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Topic: Arduino portable to (almost) any microcontroller (Read 1 time) previous topic - next topic

nidalpres

I've posted something about this a year ago I think but can't find the post so here is the new one:

Anyone interested running Arduino (generic) code, or using Arduino libraries (like Adafruit) on some other microcontrollers, check this out: http://zeeduino.com/lpc1347-videos

That is a quickstart for LPC1347 and it serves just as an illustration how arduino-xc can be used, once HAL is implemented for your chosen controller.

Very usable LPc1347 port (UART, SPI, I2C, half a dozen of Adafruit libraries: ADXL345, BMP085, GFX/LCD, ST7735, TCS34725, LSM303) but still under heavy development.

Source code here: https://github.com/zeeduino
"Everybody needs a hobby" - Tony Stark

Graynomad

#1
Jul 23, 2016, 12:04 am Last Edit: Jul 23, 2016, 12:14 am by Graynomad
I did a port to the LPC1227 a few years ago

http://lard.robgray.com/

Never really finished it but I'm currently designing a SAMG55 board and might move it all to that.

I love the LPC chips and the LPCXpresso IDE is much better than AS7, but the SAMG55 eats the LPC chips for breakfast IMO so I've moved back to Atmel.
Rob Gray aka the GRAYnomad www.robgray.com

nidalpres

I love the LPC chips and the LPCXpresso IDE is much better than AS7, but the SAMG55 eats the LPC chips for breakfast IMO so I've moved back to Atmel.
Wow! SAMG55 packs a lot of hardware on the chip and for a really nice price!

I started long time ago with Microchip PIC controllers and decided to move to LPC family. Two main reasons: painful experiences with development tools and LPC had ARM core.

With so many chips on the market it is fairly easy to find the one to match the task at hand and at the end, for me, it boils down to development support and environment (compiler, IDE, debugger etc.).

While looking at the SAMG55 specs on Atmel site I almost jumped to buy SAM G55 Xplained Pro dev kit and build a quick port of arduino-xc for it. What stopped me is that AS7 runs only on Windows. LPC Xpresso runs on Linux (my preferred environment), Windows and OSX and, while there's a lot to be desired when it comes to comparing LPC chips to SAM family, dev support and ease of directly working with boards on all three operating systems is a big plus for me (my projects usually have accompanying application on PC/Mac).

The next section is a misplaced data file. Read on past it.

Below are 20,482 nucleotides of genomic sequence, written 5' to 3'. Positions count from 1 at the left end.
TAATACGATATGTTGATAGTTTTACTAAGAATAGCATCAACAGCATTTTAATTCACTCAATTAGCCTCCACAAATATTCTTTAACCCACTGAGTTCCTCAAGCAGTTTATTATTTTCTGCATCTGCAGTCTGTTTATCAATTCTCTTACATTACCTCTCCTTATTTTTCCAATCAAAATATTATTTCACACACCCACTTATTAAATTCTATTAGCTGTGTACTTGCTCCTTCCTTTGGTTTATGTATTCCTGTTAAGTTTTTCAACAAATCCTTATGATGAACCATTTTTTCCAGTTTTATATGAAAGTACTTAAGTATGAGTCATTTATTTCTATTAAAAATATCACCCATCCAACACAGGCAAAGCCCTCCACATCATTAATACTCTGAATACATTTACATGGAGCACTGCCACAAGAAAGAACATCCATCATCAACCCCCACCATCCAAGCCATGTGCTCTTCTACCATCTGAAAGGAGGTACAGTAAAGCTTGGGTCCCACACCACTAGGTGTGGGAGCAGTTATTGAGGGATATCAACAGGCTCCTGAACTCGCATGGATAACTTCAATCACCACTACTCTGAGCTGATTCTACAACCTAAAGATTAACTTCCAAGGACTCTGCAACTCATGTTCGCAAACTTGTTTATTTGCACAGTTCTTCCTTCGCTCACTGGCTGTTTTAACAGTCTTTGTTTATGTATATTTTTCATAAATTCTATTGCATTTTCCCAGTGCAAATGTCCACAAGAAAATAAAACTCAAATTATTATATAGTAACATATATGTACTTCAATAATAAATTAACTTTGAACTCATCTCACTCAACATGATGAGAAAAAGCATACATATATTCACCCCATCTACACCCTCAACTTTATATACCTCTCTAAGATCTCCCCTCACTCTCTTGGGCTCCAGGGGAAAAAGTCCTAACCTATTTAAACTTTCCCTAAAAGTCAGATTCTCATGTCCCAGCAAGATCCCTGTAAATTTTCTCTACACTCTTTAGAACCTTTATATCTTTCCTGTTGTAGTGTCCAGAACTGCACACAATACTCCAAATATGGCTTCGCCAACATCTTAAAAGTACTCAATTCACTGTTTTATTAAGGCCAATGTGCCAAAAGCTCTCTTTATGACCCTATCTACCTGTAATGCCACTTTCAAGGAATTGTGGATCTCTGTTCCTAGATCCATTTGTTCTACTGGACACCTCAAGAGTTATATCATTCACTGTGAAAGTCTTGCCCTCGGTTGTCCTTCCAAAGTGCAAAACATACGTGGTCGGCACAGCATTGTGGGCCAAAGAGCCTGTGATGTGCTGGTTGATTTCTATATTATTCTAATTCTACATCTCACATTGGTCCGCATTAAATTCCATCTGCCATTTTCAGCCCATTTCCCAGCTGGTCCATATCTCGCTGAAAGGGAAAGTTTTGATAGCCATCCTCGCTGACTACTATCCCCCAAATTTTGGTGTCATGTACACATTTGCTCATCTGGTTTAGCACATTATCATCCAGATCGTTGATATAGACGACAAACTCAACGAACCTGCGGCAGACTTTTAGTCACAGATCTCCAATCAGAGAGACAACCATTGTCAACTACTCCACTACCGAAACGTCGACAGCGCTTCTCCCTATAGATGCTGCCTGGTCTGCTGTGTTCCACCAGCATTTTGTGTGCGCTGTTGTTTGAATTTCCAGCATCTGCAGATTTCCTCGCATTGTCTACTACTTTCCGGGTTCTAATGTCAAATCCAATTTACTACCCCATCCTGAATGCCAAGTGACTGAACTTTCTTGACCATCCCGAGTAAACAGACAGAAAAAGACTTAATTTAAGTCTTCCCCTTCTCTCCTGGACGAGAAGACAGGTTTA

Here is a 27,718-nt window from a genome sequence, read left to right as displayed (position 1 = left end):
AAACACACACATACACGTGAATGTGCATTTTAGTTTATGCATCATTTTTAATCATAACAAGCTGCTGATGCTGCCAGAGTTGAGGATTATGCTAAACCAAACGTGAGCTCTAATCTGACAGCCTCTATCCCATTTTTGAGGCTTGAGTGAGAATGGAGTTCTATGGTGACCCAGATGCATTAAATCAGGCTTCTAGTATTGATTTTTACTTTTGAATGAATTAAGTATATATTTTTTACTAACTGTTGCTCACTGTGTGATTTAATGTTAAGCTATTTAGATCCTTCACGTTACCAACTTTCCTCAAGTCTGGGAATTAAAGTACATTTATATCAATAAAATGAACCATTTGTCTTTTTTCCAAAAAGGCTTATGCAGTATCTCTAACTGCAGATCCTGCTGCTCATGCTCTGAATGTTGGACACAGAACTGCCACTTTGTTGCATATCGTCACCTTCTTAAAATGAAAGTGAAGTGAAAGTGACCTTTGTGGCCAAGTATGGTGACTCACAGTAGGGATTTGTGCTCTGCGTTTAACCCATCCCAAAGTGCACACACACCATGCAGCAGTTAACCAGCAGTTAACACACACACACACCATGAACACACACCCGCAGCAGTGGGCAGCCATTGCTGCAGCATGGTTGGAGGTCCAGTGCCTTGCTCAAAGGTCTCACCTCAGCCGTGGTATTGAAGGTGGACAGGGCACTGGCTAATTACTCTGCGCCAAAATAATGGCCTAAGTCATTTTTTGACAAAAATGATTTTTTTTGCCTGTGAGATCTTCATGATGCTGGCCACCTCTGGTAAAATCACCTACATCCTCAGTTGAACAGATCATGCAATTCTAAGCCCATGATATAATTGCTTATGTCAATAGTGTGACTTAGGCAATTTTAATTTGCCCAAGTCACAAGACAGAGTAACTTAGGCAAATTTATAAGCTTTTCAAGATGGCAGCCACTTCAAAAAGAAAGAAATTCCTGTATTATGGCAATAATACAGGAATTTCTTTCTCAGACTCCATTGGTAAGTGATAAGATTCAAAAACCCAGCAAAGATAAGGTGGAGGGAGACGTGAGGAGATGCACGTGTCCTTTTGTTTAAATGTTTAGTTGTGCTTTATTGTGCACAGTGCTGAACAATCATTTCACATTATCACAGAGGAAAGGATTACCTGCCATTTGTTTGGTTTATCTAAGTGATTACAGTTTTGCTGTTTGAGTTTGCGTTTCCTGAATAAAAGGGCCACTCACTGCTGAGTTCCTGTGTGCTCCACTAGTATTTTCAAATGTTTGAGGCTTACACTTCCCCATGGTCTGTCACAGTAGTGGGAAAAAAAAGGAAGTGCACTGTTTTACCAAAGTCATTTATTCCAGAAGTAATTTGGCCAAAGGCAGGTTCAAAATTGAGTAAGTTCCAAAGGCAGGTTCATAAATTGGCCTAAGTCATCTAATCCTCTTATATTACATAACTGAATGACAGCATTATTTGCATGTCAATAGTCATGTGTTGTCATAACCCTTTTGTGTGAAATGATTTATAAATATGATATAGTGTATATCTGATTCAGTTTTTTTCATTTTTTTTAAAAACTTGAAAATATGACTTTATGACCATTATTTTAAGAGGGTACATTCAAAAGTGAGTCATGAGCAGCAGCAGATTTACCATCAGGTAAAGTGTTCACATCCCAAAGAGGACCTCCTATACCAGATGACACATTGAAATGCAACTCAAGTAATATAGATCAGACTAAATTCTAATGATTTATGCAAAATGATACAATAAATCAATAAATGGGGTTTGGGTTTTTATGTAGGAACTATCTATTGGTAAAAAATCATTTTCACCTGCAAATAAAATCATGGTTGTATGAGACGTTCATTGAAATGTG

That ease of setting up a board and starting with development was what initially drew my attention to Arduino. What a fantastic project! And that is the reason why I spent couple of weeks working on arduino-xc: to be able to have on LPC (or other micro) all the benefits Arduino brings to selected AVR and SAM chips.

I wish AS7 could run on Linux, I would be coding on SAMG55 as soon as Xplained Pro arrived at my door.
But since it is not likely to be the case any time soon I can only wish you best with your board Graynomad! :)

P.S.
Graynomad, if you think that the board you are designing could benefit from arduino-xc having port that runs on it, let me know and I'll be glad to help with porting.
"Everybody needs a hobby" - Tony Stark

Graynomad

The G55 has so many features it's not funny.

Yes I'm interested in Arduino-XC, I'll PM you.
Rob Gray aka the GRAYnomad www.robgray.com

nidalpres

Here is a short video of LPCXpresso 1347 board running code from Arduino IDE.

Compiler and uploader are from LPCXpresso IDE installed on the same workstation. This is proof of concept which uses libraries that come with Arduino-XC (SPI, Serial, Wire, some Adafruit libs etc.).